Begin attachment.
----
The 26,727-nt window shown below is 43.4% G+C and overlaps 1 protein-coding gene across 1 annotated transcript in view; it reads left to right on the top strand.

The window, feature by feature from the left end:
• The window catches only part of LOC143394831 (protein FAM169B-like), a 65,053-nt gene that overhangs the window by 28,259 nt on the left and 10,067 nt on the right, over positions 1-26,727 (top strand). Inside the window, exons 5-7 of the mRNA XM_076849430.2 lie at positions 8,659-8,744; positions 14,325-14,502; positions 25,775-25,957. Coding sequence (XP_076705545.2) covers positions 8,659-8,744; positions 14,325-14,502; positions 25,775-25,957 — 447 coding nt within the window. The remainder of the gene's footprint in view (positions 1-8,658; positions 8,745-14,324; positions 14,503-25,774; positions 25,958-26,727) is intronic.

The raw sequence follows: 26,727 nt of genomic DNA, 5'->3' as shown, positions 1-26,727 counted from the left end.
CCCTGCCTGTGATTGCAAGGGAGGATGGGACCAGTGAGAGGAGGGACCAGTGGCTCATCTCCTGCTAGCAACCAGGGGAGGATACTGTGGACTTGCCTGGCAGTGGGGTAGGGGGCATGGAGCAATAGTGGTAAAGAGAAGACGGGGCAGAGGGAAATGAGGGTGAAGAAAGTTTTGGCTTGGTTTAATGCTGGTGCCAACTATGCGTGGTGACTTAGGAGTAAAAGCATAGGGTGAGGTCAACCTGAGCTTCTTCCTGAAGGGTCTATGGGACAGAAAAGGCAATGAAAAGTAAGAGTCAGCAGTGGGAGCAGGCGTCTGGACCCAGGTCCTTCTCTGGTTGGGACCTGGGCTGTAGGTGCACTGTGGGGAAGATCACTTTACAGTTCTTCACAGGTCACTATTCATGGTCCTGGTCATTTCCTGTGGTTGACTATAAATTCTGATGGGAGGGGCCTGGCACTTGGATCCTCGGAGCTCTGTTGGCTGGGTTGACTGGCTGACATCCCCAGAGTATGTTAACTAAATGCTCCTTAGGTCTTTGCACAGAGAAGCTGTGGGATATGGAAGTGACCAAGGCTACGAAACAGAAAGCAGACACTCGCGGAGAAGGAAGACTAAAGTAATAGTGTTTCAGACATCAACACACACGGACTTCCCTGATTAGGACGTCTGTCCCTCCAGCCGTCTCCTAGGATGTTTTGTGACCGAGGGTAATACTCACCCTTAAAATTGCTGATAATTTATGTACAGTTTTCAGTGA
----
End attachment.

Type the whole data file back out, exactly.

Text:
The 26,727-nt window shown below is 43.4% G+C and overlaps 1 protein-coding gene across 1 annotated transcript in view; it reads left to right on the top strand.

The window, feature by feature from the left end:
• The window catches only part of LOC143394831 (protein FAM169B-like), a 65,053-nt gene that overhangs the window by 28,259 nt on the left and 10,067 nt on the right, over positions 1-26,727 (top strand). Inside the window, exons 5-7 of the mRNA XM_076849430.2 lie at positions 8,659-8,744; positions 14,325-14,502; positions 25,775-25,957. Coding sequence (XP_076705545.2) covers positions 8,659-8,744; positions 14,325-14,502; positions 25,775-25,957 — 447 coding nt within the window. The remainder of the gene's footprint in view (positions 1-8,658; positions 8,745-14,324; positions 14,503-25,774; positions 25,958-26,727) is intronic.

The raw sequence follows: 26,727 nt of genomic DNA, 5'->3' as shown, positions 1-26,727 counted from the left end.
CCCTGCCTGTGATTGCAAGGGAGGATGGGACCAGTGAGAGGAGGGACCAGTGGCTCATCTCCTGCTAGCAACCAGGGGAGGATACTGTGGACTTGCCTGGCAGTGGGGTAGGGGGCATGGAGCAATAGTGGTAAAGAGAAGACGGGGCAGAGGGAAATGAGGGTGAAGAAAGTTTTGGCTTGGTTTAATGCTGGTGCCAACTATGCGTGGTGACTTAGGAGTAAAAGCATAGGGTGAGGTCAACCTGAGCTTCTTCCTGAAGGGTCTATGGGACAGAAAAGGCAATGAAAAGTAAGAGTCAGCAGTGGGAGCAGGCGTCTGGACCCAGGTCCTTCTCTGGTTGGGACCTGGGCTGTAGGTGCACTGTGGGGAAGATCACTTTACAGTTCTTCACAGGTCACTATTCATGGTCCTGGTCATTTCCTGTGGTTGACTATAAATTCTGATGGGAGGGGCCTGGCACTTGGATCCTCGGAGCTCTGTTGGCTGGGTTGACTGGCTGACATCCCCAGAGTATGTTAACTAAATGCTCCTTAGGTCTTTGCACAGAGAAGCTGTGGGATATGGAAGTGACCAAGGCTACGAAACAGAAAGCAGACACTCGCGGAGAAGGAAGACTAAAGTAATAGTGTTTCAGACATCAACACACACGGACTTCCCTGATTAGGACGTCTGTCCCTCCAGCCGTCTCCTAGGATGTTTTGTGACCGAGGGTAATACTCACCCTTAAAATTGCTGATAATTTATGTACAGTTTTCAGTGA